Reducing the Stress of Transferring the Family Farm
Type Media Article
Andy Ryder, Drystock Advisor, Teagasc Westport
Teagasc recently held a very well attended workshop in Claremorris on transferring the family farm that covered all aspects of farm transfer. It is a topic that always comes up when I am meeting clients, regardless of the time of year. Clients frequently look for information in relation to herd number transfers, leasing of land, entitlement transfers and how it could affect farm participation in existing schemes.
I have learned over the years that no two situations are the same; some families find the process very straight forward and seek help to complete the process as efficiently as possible. Sadly, other family situations can be more complex leading to tension within the family, causing unnecessary stress and worry associated with the whole process.
Farmers and their successors are often their own worst enemies when it comes to farm transfers due to a lack of communication. They rarely discuss what their intentions are and consequently, no timeline is put in place. Assumptions are made, which is not ideal in the running and growing of a business.
What are the reasons farmers are slow to engage in farm transfer?
Loss of income
Many farmers need the income generated on the farm for their personal use as they have no other source of income.
Farmers are used to making all the decisions and in a lot of cases are never questioned. Some farmers are afraid to hand over the farm as they feel they will no longer be involved. For a lot of farmers, the farm is their life and they may have no other interests.
Inability to Start the Process
This is where an advisor can help move matters on. In this case, I listen and allow the farmer to ask questions. I try to provide answers that are easy to understand. I explain what has to be done with the herd number, entitlements and potential taxation issues.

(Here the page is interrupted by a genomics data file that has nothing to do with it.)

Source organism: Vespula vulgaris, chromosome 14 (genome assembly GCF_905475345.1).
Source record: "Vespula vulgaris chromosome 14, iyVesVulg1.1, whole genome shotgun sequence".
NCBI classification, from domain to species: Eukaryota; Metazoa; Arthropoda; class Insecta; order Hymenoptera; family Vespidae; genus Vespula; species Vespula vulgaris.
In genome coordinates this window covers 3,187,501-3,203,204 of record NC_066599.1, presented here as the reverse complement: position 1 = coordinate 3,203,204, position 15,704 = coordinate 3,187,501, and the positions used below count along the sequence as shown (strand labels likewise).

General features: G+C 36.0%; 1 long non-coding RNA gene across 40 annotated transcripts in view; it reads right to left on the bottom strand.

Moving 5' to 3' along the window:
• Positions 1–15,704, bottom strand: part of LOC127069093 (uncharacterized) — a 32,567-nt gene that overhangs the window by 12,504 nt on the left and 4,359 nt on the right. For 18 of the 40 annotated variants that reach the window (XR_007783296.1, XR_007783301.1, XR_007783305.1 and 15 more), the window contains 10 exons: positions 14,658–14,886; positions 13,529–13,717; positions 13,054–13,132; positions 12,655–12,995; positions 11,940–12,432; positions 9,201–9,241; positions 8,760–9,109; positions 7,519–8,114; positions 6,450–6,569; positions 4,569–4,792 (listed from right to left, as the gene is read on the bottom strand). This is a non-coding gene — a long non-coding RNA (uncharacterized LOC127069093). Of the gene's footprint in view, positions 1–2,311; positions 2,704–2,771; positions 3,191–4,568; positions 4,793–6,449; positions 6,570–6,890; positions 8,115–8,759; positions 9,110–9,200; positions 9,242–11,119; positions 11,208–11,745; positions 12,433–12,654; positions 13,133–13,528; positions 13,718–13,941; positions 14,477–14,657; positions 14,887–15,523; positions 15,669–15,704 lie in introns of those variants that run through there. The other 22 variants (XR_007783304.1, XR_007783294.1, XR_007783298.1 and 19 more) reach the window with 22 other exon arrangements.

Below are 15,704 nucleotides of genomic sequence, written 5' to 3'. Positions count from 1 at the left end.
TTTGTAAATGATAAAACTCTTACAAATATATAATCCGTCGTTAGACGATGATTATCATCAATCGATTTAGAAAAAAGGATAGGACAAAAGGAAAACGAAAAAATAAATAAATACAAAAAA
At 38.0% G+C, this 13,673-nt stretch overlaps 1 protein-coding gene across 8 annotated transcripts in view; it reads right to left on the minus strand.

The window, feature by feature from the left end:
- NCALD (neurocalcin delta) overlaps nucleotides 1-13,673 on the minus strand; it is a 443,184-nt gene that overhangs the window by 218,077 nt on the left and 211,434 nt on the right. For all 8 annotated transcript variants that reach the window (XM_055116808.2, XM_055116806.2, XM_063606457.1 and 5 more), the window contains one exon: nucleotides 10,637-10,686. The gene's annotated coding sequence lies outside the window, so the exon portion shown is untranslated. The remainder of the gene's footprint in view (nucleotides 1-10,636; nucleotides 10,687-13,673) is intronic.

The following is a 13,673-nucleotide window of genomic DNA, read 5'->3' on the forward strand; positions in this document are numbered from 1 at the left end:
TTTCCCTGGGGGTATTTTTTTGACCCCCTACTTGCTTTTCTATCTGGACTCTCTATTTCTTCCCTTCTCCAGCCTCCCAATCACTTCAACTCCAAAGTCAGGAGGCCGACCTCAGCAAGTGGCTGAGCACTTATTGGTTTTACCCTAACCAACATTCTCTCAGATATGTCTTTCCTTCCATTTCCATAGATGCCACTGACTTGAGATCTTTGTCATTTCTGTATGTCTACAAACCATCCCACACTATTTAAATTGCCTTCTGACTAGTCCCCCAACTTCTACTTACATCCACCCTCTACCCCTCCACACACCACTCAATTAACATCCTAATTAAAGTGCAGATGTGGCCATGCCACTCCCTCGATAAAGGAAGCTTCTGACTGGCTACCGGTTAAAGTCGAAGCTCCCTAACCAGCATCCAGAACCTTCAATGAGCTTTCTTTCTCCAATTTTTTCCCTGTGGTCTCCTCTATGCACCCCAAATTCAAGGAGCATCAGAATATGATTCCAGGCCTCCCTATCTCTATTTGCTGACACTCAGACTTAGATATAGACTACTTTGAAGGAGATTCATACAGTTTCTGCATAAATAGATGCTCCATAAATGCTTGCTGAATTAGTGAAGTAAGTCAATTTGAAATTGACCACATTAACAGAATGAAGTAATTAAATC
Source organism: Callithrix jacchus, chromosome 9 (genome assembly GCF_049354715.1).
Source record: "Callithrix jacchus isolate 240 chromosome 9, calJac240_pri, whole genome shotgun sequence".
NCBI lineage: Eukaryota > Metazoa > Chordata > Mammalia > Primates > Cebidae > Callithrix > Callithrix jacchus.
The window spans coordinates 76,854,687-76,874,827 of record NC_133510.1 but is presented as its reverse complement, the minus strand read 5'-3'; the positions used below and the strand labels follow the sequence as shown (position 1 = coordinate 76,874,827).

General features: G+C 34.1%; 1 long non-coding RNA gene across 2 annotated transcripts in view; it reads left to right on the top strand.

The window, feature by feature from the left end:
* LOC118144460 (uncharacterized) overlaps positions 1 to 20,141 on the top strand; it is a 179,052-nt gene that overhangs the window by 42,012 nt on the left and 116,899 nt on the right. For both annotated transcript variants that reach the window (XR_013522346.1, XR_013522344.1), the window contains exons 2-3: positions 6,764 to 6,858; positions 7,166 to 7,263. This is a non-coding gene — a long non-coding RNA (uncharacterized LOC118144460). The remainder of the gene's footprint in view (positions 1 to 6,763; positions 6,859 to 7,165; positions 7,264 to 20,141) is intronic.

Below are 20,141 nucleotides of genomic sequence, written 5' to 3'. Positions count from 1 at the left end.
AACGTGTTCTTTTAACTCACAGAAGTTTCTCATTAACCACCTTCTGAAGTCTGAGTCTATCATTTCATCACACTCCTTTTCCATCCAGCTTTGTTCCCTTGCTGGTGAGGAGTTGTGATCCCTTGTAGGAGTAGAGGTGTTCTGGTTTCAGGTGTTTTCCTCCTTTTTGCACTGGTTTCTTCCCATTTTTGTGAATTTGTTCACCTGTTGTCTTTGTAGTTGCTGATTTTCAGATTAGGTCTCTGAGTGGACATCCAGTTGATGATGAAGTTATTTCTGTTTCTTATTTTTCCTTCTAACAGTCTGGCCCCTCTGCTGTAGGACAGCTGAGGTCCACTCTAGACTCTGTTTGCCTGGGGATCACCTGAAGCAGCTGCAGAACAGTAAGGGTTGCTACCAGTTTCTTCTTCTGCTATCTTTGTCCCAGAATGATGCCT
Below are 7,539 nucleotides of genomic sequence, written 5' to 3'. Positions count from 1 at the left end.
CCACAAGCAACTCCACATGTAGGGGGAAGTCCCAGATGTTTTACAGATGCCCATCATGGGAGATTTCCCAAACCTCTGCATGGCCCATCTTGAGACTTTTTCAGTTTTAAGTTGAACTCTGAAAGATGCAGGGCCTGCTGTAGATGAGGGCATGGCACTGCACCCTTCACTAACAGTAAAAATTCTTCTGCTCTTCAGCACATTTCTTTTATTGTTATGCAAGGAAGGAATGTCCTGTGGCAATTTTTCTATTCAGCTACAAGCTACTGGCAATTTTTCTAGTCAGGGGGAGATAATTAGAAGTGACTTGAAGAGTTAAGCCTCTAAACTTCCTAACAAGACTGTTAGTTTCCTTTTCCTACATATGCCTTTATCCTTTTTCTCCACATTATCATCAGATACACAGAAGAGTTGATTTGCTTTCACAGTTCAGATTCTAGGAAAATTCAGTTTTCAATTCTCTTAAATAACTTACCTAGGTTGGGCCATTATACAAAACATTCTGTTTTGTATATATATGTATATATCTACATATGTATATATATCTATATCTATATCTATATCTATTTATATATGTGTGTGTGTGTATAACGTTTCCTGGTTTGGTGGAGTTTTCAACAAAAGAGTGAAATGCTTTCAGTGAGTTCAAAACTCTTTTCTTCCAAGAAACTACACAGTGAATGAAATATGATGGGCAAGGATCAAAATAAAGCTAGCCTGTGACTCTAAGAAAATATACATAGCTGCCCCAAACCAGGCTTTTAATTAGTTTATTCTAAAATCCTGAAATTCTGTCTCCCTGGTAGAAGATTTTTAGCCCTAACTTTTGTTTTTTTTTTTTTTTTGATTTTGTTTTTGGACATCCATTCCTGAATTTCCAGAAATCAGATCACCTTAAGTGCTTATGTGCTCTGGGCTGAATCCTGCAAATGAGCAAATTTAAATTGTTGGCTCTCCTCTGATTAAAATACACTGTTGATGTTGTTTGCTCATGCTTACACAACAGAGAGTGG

What are the issues potential successors may have?
Working on the farm but not in receipt of any income and no sign of this changing in the near future.
Young people may not want to be seen as the ‘odd-one-out’ amongst friends who may have already taken over farms.
Young farmers like to be able to try new approaches and make their own decisions in relation to the running of the farm.
Young farmers may not know what is going to happen with the farm in the future if no communication is occurring.
Some of the options available to help improve the situation and avoid conflict include:
- Lease land to a son/daughter. The farmer retains ownership of the land but the son or daughter farms the land. Everyone can receive income from the farm.
- Joint herd numbers/partnership. This is a very popular way of getting the next generation involved while still farming. It ticks a number of boxes for both parties; income, decision-making, extra labour on the farm. It allows the young farmer time to settle into farming while allowing the older farmer time to slowly reduce their involvement in the farm.
- There are a number of schemes / tax reliefs available to farms to help move the process of farm succession. Many are centred on the young farmer having an agricultural qualification. Planning is vital to ensure farms can avail of these incentives.
Planning, good communication and trust is required by all parties to complete a successful farm transfer. Working together and talking makes things easier for all concerned in the long term.